[Frank Howarth] found himself in need of a lamp for his dining room. Being of the maker persuasion, store-bought simply wouldn’t do. With a serious wood shop at his disposal, [Frank] took a trip down to the supermarket for inspiration.
Having picked out a particularly well-formed starfruit for his project, [Frank] didn’t want to spend an inordinately long time attempting to recreate the organic lumps and bumps in modelling software, Instead, Meshroom was used to create a model through photogrammetry. After several failed attempts, success was achieved by using a textured rotating table as a background, with the starfruit painted in matte grey and a final dusting of black speckle. This gave the software enough visual cues to accurately model the fruit’s geometry.
With a 3D model to hand, Fusion Slicer was then used to generate a model that could be constructed out of flat lasercut pieces. The cutting outlines were then generated and passed to Rhino for final tweaking. With everything ready, parts were cut out of plywood and a small mockup of a potential lamp design was created. [Frank] is currently workshopping the design with the inhabitants of the dining room, prior to the final build.
Photogrammetry and modern CAD tools make working with natural forms quick and easy. We’ve also seen the technology used for other purposes too, with [Eric Strebel] providing a great example on how to use it for reverse engineering.
The starfruit tag on Hackaday is pretty sparse, so if you’ve got a project, let us know. Video after the break.
Continue reading “A Fruity Approach To CNC Design”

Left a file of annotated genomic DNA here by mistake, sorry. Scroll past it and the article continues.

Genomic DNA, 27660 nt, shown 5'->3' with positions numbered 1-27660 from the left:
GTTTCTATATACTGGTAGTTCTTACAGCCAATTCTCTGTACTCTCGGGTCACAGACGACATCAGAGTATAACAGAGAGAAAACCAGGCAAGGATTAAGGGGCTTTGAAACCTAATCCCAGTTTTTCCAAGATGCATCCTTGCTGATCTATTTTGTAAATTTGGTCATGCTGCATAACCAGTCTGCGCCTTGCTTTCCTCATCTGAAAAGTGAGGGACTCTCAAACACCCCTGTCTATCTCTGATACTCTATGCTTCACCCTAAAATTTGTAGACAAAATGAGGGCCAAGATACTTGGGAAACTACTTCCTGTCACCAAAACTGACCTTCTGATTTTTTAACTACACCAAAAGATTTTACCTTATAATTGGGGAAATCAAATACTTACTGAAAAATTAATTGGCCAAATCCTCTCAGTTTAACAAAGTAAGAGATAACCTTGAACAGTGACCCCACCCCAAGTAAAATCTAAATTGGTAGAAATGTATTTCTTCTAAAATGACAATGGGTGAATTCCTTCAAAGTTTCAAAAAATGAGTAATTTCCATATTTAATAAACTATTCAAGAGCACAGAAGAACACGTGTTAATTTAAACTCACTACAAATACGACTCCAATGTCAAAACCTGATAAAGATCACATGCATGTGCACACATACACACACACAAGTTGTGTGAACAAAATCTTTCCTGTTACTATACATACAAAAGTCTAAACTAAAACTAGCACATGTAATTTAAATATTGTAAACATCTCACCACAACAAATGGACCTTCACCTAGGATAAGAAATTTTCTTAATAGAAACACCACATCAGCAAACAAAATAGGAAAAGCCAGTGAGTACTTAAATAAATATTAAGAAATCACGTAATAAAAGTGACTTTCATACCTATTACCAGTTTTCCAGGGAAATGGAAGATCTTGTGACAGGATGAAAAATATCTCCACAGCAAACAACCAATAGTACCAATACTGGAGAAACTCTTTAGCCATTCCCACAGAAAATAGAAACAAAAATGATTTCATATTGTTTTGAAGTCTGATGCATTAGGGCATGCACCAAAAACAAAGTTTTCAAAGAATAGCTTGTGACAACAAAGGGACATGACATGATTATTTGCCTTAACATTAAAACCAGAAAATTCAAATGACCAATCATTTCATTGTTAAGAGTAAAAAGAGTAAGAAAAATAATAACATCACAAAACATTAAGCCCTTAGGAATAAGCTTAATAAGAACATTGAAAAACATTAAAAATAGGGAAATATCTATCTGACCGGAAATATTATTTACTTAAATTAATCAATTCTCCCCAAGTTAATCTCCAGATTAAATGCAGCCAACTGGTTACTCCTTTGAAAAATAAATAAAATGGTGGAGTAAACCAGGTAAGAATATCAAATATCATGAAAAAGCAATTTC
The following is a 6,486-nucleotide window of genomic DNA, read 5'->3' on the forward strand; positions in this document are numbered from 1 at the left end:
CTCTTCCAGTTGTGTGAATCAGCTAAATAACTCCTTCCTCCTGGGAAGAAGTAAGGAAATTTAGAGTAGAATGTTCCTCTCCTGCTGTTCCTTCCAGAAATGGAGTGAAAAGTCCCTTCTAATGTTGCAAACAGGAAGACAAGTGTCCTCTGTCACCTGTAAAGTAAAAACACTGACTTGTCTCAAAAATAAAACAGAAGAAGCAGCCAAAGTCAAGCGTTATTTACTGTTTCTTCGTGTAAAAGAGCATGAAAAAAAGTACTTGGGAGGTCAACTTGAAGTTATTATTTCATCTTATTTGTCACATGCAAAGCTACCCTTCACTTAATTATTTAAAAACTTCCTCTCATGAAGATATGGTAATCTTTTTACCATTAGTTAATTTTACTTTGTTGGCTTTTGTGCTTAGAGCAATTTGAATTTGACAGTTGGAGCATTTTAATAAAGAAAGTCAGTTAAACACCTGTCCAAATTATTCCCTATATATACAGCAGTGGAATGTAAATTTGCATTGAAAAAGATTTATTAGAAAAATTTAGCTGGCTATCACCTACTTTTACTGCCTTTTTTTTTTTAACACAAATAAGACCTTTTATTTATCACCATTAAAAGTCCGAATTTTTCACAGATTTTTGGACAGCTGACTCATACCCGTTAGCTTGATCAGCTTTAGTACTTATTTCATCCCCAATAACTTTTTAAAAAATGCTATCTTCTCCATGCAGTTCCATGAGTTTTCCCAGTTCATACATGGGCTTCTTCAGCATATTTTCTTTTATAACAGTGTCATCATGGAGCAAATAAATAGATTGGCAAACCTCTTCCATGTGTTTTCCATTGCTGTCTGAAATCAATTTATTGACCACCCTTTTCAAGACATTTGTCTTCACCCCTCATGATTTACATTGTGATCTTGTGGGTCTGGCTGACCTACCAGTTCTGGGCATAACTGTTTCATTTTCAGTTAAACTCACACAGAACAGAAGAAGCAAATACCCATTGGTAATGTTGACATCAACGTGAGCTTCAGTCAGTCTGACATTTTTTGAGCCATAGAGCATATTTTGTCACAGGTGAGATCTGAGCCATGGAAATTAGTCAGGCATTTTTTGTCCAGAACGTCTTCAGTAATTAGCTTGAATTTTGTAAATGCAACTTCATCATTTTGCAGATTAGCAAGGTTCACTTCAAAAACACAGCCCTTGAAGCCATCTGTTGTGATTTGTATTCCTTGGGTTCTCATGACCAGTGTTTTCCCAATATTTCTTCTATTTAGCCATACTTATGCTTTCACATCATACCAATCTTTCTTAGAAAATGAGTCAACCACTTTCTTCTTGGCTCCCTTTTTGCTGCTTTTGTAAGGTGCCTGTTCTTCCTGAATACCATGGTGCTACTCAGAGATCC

Our bodies are not like LEGO blocks or computers because we cannot swap out our parts in the living room while watching television. Organ transplants and cosmetic surgery are currently our options for upgrades, repairs, and augments, but post-transplant therapy can be a lifelong commitment because of rejection. Elective surgery costs more than a NIB Millenium Falcon LEGO set. Laboratories have been improving the processes and associated treatments for decades but experimental labs and even home laboratories are getting in on the action as some creative minds take the stage. These folks aren’t performing surgeries, but they are expanding what is possible to for people to do and learn without a medical license.
One promising gateway to human building blocks is the decellularization and recellularization of organic material. Commercial scaffolds exist but they are expensive, so the average tinkerer isn’t going to be buying a few to play with over a holiday weekend.
Let’s explore what all this means. When something is decellularized, it means that the cells are removed, but the structure holding the cells in place remains. Recellularizing is the process where new cells are grown in that area. Decellularizing is like stripping a Hilton hotel down to the girders. The remaining structures are the ECM or the Extra Cellular Matrix, usually referred to as scaffolding. The structure has a shape but no functionality, like a stripped hotel. The scaffolding can be repopulated with new cells in the same way that our gutted hotel can be rebuilt as a factory, office building, or a hospital.
Continue reading “Decellularization: Apples To Earlobes”
If you’ve been to downtown San Francisco lately, you might have noticed something odd about the decorative trees in the city: they’re now growing fruit. This is thanks to a group of people called the Guerrilla Grafters who are covertly grafting fruit-bearing twigs to city tress which would otherwise be fruitless. Their goal is to create a delicious, free source of food for those living in urban environments.